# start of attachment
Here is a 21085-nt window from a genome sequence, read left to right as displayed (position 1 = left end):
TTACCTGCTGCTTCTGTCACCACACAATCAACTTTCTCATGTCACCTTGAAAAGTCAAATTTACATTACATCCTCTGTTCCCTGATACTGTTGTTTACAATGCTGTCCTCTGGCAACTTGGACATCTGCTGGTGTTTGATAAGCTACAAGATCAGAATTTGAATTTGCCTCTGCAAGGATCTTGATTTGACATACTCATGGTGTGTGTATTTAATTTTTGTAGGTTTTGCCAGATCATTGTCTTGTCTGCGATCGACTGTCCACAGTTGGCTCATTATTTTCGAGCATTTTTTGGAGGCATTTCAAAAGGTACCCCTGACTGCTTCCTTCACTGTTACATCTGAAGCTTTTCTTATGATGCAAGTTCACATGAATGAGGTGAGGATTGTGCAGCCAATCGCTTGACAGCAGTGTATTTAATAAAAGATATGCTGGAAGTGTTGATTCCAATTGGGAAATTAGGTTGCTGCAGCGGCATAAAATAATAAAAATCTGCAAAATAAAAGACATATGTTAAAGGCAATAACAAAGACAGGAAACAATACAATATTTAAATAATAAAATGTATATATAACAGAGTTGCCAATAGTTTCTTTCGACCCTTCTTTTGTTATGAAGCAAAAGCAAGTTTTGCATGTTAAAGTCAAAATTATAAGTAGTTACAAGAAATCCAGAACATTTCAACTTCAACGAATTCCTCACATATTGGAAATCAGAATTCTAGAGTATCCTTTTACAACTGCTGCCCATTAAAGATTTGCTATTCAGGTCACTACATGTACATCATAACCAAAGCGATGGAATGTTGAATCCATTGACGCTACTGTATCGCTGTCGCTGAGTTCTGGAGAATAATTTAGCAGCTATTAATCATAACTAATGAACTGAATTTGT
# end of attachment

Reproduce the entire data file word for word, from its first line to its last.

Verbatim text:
Here is a 21085-nt window from a genome sequence, read left to right as displayed (position 1 = left end):
TTACCTGCTGCTTCTGTCACCACACAATCAACTTTCTCATGTCACCTTGAAAAGTCAAATTTACATTACATCCTCTGTTCCCTGATACTGTTGTTTACAATGCTGTCCTCTGGCAACTTGGACATCTGCTGGTGTTTGATAAGCTACAAGATCAGAATTTGAATTTGCCTCTGCAAGGATCTTGATTTGACATACTCATGGTGTGTGTATTTAATTTTTGTAGGTTTTGCCAGATCATTGTCTTGTCTGCGATCGACTGTCCACAGTTGGCTCATTATTTTCGAGCATTTTTTGGAGGCATTTCAAAAGGTACCCCTGACTGCTTCCTTCACTGTTACATCTGAAGCTTTTCTTATGATGCAAGTTCACATGAATGAGGTGAGGATTGTGCAGCCAATCGCTTGACAGCAGTGTATTTAATAAAAGATATGCTGGAAGTGTTGATTCCAATTGGGAAATTAGGTTGCTGCAGCGGCATAAAATAATAAAAATCTGCAAAATAAAAGACATATGTTAAAGGCAATAACAAAGACAGGAAACAATACAATATTTAAATAATAAAATGTATATATAACAGAGTTGCCAATAGTTTCTTTCGACCCTTCTTTTGTTATGAAGCAAAAGCAAGTTTTGCATGTTAAAGTCAAAATTATAAGTAGTTACAAGAAATCCAGAACATTTCAACTTCAACGAATTCCTCACATATTGGAAATCAGAATTCTAGAGTATCCTTTTACAACTGCTGCCCATTAAAGATTTGCTATTCAGGTCACTACATGTACATCATAACCAAAGCGATGGAATGTTGAATCCATTGACGCTACTGTATCGCTGTCGCTGAGTTCTGGAGAATAATTTAGCAGCTATTAATCATAACTAATGAACTGAATTTGT